The appeals court found that the department had not updated the rule to take into account changes made in state law in 2004. Perhaps the biggest issue was that the 1992 rule led the department to review trauma-center applications based on 19 geographical areas of the state. The court said the 2004 law would have aligned the trauma-area boundaries with seven regional domestic-security task forces.
Department officials said after the appeals-court decision that they would revamp the rule, though they did not indicate Friday what changes they are considering. Similar meetings to take public comments will be held in Duval, Escambia, Hillsborough and Miami-Dade counties, said Armstrong, who is the department’s secretary.
Many of the speakers during the meeting said Florida has a high-quality trauma system and expressed concerns that adding trauma centers would siphon off patients from existing facilities.
Such siphoning, they said, would make it harder to adequately train trauma physicians and other staff members and also would reduce the amount of money available to run the centers. Also, they said more trauma centers would create competition for specialists, driving up costs.
“We’re at a crossroads in our trauma system,” said Lawrence Lottenberg, an associate professor of surgery at the University of Florida.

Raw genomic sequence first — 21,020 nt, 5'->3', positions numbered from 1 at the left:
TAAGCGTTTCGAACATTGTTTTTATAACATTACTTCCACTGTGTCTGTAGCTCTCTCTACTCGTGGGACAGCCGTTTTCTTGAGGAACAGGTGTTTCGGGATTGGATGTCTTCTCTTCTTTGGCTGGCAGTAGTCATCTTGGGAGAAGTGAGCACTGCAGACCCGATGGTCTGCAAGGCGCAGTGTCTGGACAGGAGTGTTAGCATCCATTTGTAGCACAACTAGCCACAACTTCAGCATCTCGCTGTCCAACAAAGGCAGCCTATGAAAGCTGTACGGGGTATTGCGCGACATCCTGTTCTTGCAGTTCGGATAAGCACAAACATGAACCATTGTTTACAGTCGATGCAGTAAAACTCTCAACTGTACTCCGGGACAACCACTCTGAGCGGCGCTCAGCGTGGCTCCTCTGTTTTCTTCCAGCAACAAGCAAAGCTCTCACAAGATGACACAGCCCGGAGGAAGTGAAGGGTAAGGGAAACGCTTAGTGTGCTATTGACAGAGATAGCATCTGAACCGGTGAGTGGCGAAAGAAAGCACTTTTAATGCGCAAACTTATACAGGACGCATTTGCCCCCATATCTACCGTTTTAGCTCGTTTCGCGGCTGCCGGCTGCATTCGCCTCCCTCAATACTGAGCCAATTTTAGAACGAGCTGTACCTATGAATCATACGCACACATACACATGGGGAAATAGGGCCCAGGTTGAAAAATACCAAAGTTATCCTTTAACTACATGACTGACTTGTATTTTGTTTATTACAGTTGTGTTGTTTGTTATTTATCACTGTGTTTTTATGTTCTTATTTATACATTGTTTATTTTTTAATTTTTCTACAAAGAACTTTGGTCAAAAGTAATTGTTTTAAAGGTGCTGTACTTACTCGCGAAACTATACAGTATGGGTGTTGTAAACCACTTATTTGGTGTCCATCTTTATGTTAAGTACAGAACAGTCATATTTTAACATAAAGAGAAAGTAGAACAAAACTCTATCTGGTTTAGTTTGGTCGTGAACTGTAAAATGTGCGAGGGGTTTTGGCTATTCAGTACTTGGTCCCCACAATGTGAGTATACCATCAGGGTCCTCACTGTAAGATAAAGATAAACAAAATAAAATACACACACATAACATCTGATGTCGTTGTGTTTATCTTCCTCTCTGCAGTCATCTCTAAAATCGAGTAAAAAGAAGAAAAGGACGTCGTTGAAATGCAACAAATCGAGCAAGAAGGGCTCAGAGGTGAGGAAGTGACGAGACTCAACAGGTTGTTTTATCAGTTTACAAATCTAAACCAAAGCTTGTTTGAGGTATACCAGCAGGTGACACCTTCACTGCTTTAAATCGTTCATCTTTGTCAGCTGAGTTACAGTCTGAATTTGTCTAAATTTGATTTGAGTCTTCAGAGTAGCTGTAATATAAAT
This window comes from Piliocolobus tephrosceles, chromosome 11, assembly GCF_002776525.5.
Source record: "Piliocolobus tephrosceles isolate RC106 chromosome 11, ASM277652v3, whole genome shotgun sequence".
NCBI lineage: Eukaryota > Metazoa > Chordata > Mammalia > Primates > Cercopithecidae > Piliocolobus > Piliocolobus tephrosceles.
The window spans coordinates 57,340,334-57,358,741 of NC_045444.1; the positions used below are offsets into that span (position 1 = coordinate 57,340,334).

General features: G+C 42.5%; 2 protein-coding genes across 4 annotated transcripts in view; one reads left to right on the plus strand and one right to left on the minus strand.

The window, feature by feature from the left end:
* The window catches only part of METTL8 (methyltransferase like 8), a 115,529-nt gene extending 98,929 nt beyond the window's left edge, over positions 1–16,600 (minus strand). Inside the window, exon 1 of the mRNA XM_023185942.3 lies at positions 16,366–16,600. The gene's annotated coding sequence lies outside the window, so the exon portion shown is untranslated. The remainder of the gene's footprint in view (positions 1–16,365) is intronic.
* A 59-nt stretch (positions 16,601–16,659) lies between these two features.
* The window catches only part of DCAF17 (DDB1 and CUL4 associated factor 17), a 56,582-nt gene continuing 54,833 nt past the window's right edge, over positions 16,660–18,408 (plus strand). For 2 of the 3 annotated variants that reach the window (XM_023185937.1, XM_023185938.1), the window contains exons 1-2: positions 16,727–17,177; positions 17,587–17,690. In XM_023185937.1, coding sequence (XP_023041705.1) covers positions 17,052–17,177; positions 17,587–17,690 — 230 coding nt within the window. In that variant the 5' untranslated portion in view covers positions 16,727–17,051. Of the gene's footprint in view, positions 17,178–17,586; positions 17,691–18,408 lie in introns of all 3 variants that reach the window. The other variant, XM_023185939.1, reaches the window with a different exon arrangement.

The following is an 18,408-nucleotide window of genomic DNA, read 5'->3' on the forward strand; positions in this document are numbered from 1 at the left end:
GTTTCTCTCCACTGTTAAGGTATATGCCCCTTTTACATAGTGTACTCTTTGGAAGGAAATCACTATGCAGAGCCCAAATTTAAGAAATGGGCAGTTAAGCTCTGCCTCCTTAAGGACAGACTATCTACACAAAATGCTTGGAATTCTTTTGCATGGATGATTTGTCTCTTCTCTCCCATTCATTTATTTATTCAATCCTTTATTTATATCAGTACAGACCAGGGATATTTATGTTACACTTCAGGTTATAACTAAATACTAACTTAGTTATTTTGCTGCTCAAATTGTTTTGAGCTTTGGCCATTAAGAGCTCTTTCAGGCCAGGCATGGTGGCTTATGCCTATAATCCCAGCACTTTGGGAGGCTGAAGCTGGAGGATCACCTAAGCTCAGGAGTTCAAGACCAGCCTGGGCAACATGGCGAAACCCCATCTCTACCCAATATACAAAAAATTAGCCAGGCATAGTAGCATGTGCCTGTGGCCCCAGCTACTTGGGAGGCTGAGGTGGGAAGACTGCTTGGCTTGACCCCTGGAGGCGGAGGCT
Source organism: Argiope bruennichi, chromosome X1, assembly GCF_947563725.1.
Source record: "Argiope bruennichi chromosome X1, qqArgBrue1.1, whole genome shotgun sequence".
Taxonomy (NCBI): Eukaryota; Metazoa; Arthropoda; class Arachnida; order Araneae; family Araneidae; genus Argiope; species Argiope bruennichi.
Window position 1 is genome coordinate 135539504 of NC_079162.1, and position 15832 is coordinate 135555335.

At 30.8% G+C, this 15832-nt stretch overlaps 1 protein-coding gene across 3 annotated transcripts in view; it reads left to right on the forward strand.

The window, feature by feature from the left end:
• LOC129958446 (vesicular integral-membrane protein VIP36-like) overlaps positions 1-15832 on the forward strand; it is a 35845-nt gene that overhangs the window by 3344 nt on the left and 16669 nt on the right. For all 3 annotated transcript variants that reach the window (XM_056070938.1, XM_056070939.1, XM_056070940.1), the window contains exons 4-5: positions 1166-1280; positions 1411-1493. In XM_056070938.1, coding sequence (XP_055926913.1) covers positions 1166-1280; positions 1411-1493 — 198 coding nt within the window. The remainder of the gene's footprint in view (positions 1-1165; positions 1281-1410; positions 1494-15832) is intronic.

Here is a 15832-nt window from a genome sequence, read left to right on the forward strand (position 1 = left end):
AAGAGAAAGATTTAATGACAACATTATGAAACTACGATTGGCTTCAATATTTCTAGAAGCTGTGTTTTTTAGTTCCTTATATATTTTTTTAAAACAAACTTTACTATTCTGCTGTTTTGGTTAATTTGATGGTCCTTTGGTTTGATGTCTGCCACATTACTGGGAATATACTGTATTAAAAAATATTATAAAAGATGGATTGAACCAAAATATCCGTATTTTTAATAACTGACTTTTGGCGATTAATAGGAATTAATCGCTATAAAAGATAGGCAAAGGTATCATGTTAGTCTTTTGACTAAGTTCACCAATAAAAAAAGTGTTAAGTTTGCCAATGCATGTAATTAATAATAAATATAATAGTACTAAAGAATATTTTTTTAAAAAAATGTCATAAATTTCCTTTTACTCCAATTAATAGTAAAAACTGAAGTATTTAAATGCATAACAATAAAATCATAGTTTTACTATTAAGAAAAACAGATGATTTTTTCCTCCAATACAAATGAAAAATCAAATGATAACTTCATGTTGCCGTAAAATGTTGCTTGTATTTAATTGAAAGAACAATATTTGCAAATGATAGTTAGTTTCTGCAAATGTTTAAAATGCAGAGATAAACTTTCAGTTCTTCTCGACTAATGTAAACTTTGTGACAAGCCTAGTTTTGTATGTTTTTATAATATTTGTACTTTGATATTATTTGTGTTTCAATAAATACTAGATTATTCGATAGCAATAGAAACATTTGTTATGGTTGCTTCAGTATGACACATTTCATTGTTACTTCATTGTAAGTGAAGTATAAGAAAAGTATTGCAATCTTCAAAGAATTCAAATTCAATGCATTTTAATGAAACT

Several speakers called for an independent study, possibly done by the American College of Surgeons, to determine the need for new trauma centers.
HCA announced in 2010 that it planned to add trauma centers in the state and argues, at least in part, that the new facilities provide greater access to trauma services. Randy McVay, chief executive officer of Ocala Health, which includes Ocala Regional Medical Center, said in a statement after getting approval Dec. 7 that the hospital’s new trauma center will meet a “true community need.”
“This designation means we can now provide residents of Marion and surrounding counties with trauma care in their own community and ensure that critically injured patients have access to treatment faster, which could mean the difference between life and death,” McVay said.
Ecenia did not make comments during Friday’s meeting but said later that he was not surprised speakers gave a “protectionist perspective of the existing trauma centers.”
While the department allowed Ocala Regional to open a trauma center, it sent notifications Dec. 13 to at least two other hospitals — Munroe and Jackson North Medical Center in Miami-Dade County — that it could not approve their proposed trauma centers until the rule-making process is finished.
The department did not immediately respond to questions Friday about why it took that stance with Munroe and Jackson North. But the lawsuit filed Thursday questioned whether the department was treating Munroe differently than its competitor, Ocala Regional.
“The department’s position with regard to Munroe’s application is totally inconsistent with its approval of Ocala Regional’s application one week earlier,” the lawsuit says. “The legal circumstances are identical and the approval of Ocala Regional as a provisional trauma center must be reversed.”
Material from Jim Saunders of the News Service of Florida was used in this post.